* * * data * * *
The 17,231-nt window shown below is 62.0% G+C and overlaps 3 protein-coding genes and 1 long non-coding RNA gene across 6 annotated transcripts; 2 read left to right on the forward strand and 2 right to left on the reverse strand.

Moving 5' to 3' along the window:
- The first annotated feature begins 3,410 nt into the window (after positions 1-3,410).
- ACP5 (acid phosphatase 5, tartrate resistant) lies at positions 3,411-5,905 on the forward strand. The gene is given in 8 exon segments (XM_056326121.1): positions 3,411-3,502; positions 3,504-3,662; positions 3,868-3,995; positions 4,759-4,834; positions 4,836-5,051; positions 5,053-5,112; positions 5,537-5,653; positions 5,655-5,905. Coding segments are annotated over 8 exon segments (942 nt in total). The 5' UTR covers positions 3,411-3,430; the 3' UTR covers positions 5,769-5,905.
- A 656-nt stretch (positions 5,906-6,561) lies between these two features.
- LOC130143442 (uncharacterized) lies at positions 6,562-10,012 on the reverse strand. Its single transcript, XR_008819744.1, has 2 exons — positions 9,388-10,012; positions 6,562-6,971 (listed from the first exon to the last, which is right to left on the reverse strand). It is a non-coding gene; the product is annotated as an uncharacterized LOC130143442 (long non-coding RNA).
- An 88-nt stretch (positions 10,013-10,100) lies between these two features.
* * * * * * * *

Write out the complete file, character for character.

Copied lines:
The 17,231-nt window shown below is 62.0% G+C and overlaps 3 protein-coding genes and 1 long non-coding RNA gene across 6 annotated transcripts; 2 read left to right on the forward strand and 2 right to left on the reverse strand.

Moving 5' to 3' along the window:
- The first annotated feature begins 3,410 nt into the window (after positions 1-3,410).
- ACP5 (acid phosphatase 5, tartrate resistant) lies at positions 3,411-5,905 on the forward strand. The gene is given in 8 exon segments (XM_056326121.1): positions 3,411-3,502; positions 3,504-3,662; positions 3,868-3,995; positions 4,759-4,834; positions 4,836-5,051; positions 5,053-5,112; positions 5,537-5,653; positions 5,655-5,905. Coding segments are annotated over 8 exon segments (942 nt in total). The 5' UTR covers positions 3,411-3,430; the 3' UTR covers positions 5,769-5,905.
- A 656-nt stretch (positions 5,906-6,561) lies between these two features.
- LOC130143442 (uncharacterized) lies at positions 6,562-10,012 on the reverse strand. Its single transcript, XR_008819744.1, has 2 exons — positions 9,388-10,012; positions 6,562-6,971 (listed from the first exon to the last, which is right to left on the reverse strand). It is a non-coding gene; the product is annotated as an uncharacterized LOC130143442 (long non-coding RNA).
- An 88-nt stretch (positions 10,013-10,100) lies between these two features.